Coating gap 30 is shown as dimension A in FIG. 2 a. It will be understood, that coating gap 30 can vary along the die width in the z direction in accordance with different lip geometries, lip machining defects, angled or beveled lips, adjustments, misalignment, etc.

Referring to FIG. 2 b, there is shown a close-up cross-sectional view of a multilayer die 21 which may be also utilized in accordance with the present invention. Although similar to die 20 in FIG. 2 a, die 21 includes upstream and downstream die sections 50 a and 50 b, as well as a middle section 50 c separating the two. Formed between these various sections are an upstream feed gap 52 a and a downstream feed gap 52 b. The liquid from upstream feed gap 52 a flows onto the substrate 22 to form a bottom layer 58, while the liquid from the downstream feed gap 52 b flows onto the bottom layer to form a top layer 56.

The coating gap between the lip face and the substrate becomes critical in providing a uniform layer onto the substrate. Because of the nature of the material of the die, e.g., steel and its operational temperature state, heating a die above atmosphere temperature, unless compensated, will cause non-uniform distortion of a steel die to occur and the coating gap to become uneven over the die and substrate widths.

Heat distribution during a coating operation utilizing a known geometrical shape die can be thermally modeled. Referring briefly to FIGS. 8 and 9 temperature distributions can be color displayed utilizing specific computer generated thermal modeling techniques, the color display typically spanning from a hot area (e.g., in practice a red or white color, but indicated in FIGS. 8 and 9 by a higher number in the range of 1–12 temperature segments) to a cold area (e.g., in practice a blue color, but indicated in FIGS. 8 and 9 by a lower number in the range of 1–12 temperature segments). These operational temperature gradients can result from the geometry of the die, the material of the die, the location of heaters of a heating system applied to the die and the accuracy/placement of temperature sensors to control such heaters. Because of the resulting differences in temperature, different parts of the die will expand or contract by different amounts, causing die distortions.

Therefore, a key issue addressed by the present invention is how flat and parallel the lip face is to the substrate across width in the X-Z and Y-Z planes during die operation. Typical single layer dies can provide for one of the pair of coating lips to be a fixed lip section and the other one of the pair of coating lips to be a flexible lip section. The flexible lip section can be mechanically adjusted to provide some assistance to help compensate for small magnitudes of feed gap unevenness. Heat distribution of an assembly of such a fixed/flex die will be such that the fixed and flexible lip portions may distort in different directions with respect to the substrate. This may also occur in a fixed/fixed die. Also, when coating starts, the die begins to be heated differently because the fluid begins to interact with the heating system. This can cause a change in bending state.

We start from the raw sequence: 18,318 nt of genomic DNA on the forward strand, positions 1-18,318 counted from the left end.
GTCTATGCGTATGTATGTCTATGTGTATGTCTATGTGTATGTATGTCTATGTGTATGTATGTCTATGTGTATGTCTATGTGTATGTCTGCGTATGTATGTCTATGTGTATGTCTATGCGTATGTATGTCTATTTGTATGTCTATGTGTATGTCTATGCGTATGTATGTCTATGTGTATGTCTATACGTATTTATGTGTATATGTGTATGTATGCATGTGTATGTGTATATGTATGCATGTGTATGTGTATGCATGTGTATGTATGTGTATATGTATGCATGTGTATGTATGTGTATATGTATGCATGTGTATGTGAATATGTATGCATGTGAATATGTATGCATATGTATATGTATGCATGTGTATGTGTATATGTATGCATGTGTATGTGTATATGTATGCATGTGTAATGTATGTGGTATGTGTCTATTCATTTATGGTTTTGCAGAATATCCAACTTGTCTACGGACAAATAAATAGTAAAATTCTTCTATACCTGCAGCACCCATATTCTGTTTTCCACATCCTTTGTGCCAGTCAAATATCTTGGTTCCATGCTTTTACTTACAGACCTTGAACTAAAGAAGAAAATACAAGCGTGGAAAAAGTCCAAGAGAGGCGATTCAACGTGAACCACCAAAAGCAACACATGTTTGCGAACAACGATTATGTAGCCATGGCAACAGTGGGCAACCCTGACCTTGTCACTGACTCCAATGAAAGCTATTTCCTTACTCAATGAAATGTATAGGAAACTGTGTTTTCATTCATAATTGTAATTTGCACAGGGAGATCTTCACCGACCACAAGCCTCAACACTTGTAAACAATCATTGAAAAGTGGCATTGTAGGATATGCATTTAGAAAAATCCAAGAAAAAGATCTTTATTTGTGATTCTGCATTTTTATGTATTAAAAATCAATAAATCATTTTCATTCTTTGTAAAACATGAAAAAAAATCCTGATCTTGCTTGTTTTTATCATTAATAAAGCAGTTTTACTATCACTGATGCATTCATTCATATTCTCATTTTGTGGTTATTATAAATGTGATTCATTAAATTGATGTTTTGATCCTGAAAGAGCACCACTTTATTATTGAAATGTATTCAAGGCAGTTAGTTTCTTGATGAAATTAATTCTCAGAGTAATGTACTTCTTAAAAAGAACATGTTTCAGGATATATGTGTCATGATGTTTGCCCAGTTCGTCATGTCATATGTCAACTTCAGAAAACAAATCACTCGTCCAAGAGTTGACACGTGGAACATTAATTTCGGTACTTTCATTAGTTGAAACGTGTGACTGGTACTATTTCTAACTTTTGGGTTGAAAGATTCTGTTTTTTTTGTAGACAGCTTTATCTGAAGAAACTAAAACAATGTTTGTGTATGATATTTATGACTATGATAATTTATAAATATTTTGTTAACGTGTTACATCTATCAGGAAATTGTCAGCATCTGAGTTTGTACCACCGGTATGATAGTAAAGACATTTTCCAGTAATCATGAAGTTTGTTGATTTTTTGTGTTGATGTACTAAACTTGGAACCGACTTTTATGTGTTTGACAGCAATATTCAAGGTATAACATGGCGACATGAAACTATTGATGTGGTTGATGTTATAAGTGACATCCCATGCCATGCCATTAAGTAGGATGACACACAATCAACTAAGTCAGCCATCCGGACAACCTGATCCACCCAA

By simulating heat addition and loss in the correct amounts in the correct places to the thermal modeled die to remove the temperature gradients, the structural model will verify a thermally corrected die prior to die manufacture which provides a good approximation of a die with a uniform coating gap.

Referring to FIG. 3, a design process flow in accordance with the present invention is established to provide for developing a thermally corrected die which provides such a uniform coating gap. First, a manufacturing plant process need (e.g., for a hot melt die that doesn't bend to distort the coating gap) is established (60). Next, current dies can be (optionally) analyzed, measuring bending under temperature, and providing computer generated models to explain why the bending occurs (62). Then, models are used to create a die (64) that doesn't bend, using the models to show why a die bends by understanding the temperature physics and making compensations therefor to meet process operation objectives (e.g., non-bending die) and parameters (e.g., lips style, size, shape, material). The models provide a basic configuration to start the compensation study process. Next, sensitivity studies are run (66), taking into consideration environmental conditions, type of insulation needed to control heat loss, adhesive flow and airflow patterns around the die. The sensitivity study develops an operating envelope for the die (68), which if not acceptable the die configuration gets adjusted (70) to meet the operating envelope. Once the operating envelope is found acceptable, the details as to die geometry, heater/temperature sensor/insulation types, size and locations are established for the contemplated die (72). A die is then fabricated (74) and inspected (76) hot and cold in accordance with standard drafting and manufacturing processes. If the inspection proves successful the die can be implemented for operation (78).